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Feng Shui Basics Part 3

This month we continue our series examining the basics of the complex subject of feng shui

Did you know that the location of your home is just as important in feng shui terms as the way in which you arrange the interior? And that the year in which you were born is very significant in terms of your own personal use of feng shui? This month we look at this in more depth and also give you some hints on how to enhance your home using some feng shui secrets.

Why Use Feng Shui?

You don’t have to believe in feng shui for it to work. Feng shui can have a very positive effect on your life if it is followed carefully and correctly – though it can work against you if not implemented properly. There are many basic changes you can make which can greatly enhance the particular areas of your life which you may feel need attention. It helps if the area immediately surrounding your dwelling symbolically corresponds with the classic feng shui location but it is equally important to arrange the interior of your home according to feng shui principles.

Feng Shui Outside The Home

The shapes, sizes and contours of physical landscapes are essential to achieving good feng shui outside the home. Landscape or Form School feng shui focuses on this and the relationship between a dwelling and the physical exterior formations. The four main compass points North, East, South and West are symbolised in feng shui by four Celestial Animals, the White Tiger, the Green Dragon, the Black Turtle and the Red Phoenix.

The ideal location for a home would be one which is supported from behind by a large hill (the Black Turtle), with an ‘armchair’ formation of hills on either side, those on the East side (the Green Dragon) being higher than those of the West (the White Tiger). In front of the dwelling, gently flowing water enhances the Red Phoenix and the combination of all these features would give the perfect feng shui location for a home.

The four Celestial Animals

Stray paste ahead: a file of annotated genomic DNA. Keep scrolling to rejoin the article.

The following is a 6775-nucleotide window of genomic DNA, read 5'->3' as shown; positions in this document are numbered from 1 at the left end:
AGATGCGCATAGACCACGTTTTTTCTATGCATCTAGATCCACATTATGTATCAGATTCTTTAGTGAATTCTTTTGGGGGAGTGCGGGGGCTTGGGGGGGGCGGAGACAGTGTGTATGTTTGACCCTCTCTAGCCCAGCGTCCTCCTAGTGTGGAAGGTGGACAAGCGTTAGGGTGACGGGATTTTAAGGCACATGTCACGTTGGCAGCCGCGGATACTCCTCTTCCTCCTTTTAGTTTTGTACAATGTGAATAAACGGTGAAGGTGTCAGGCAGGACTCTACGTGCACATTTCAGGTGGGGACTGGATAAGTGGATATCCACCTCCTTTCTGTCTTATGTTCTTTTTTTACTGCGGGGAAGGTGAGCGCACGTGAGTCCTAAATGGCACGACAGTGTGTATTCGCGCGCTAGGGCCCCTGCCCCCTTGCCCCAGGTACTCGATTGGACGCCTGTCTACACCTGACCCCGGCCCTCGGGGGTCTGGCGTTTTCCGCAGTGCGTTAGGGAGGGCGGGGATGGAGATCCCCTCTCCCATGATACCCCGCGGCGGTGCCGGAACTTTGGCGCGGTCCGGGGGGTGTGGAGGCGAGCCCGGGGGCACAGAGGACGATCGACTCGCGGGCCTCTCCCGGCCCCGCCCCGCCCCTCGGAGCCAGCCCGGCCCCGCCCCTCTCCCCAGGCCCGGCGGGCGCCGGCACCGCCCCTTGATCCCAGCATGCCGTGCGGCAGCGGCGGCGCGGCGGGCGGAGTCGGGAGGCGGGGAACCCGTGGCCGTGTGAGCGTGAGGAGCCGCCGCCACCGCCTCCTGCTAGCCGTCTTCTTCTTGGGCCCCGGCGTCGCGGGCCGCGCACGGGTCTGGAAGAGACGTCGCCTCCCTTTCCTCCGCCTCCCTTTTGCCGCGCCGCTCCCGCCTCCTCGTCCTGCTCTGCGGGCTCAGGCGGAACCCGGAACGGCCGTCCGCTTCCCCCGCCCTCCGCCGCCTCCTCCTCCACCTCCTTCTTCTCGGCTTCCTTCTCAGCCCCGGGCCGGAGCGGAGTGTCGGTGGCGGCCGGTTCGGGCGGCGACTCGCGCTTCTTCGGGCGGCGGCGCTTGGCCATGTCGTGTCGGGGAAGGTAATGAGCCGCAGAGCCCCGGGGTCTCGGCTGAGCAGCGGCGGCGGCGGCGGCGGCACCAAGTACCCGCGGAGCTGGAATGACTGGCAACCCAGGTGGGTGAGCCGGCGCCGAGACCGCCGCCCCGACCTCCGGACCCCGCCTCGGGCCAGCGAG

Animal Direction Element
The White Tiger West Metal
The Green Dragon East Wood
The Black Turtle North Water
The Red Phoenix South Fire

Your Best Directions

Each person has a set of individual Directions which govern the use of feng shui in their lives. In order to obtain these Directions, it is first necessary to calculate your Kua number (see box on page 20). Once you have done this, it is easier to see how and where changes should be made in order to enhance your luck.

“Pronounced ‘fung shway’ (and literally meaning elemental ‘wind and water’) this Chinese tradition combines ancient belief with architecture, landscaping and interior design; its aim is to find or create the best environment in which to live and work to your fullest potential”

Interior Feng Shui

If ch’i flows harmoniously in the home, you have good feng shui. If there are areas of blocked or stagnant ch’i, then the areas of your life which correspond to these locations will suffer. Our home reflect our personalities and our tastes, which we display through our use of colour, fabrics and style and the type of furniture we select. Achieving a sense of balance and harmony is all important when trying to create good feng shui and, while there are no hard and fast rules when it comes to using your own creativity, there are a few basic feng shui guidelines which can help along the way. Clearing the clutter from your environment will help increase the flow of ch’i, using light, sound, water and wind cures can energise or calm the flow of ch’i in specific areas and choosing appropriate colours can enhance the feng shui of a dwelling.

Colour Association Compass Direction Ideal Location
Green growth, harmony, nature, tranquility, family South–east living room/bedroom
Red passion, stimulation, fire, power, fame South
Yellow wisdom, patience, mental stimulation, perspective South–west living room
Blue tranquillity, introspection, reflection North bedroom/bathroom
White purity, innocence, starkness West hallway
Purple spirituality, richness, nobility
Pink calming, healing, romance, happiness bedroom

How To Calculate Your Kua Number

Each person has a set of four auspicious Directions which will bring them good fortune and four inauspicious Directions which should be avoided. These Directions can be identified once you have calculated your personal Kua number.

 Men  Women
Add together the last two digits of the year of your birth ie, 1949 = 4 + 9 = 13
If the figure you have equals 10 or more, add the digits again to reduce to a single number ie, 1 + 3 = 4
Now subtract this figure from 10 ie,
10 – 4 = 6
Therefore your Kua number is 6
Add together the last two digits from the year of your birth ie, 1975 = 7 + 5 = 12
If the figure you have equals 10 or more, add the digits again to reduce to a single number ie, 1 + 2 = 3
Now add 5 to your number i.e. 5 + 3 = 8
If you get 10 or more, add together to reduce to a single digit.
Therefore your Kua number is 8

 

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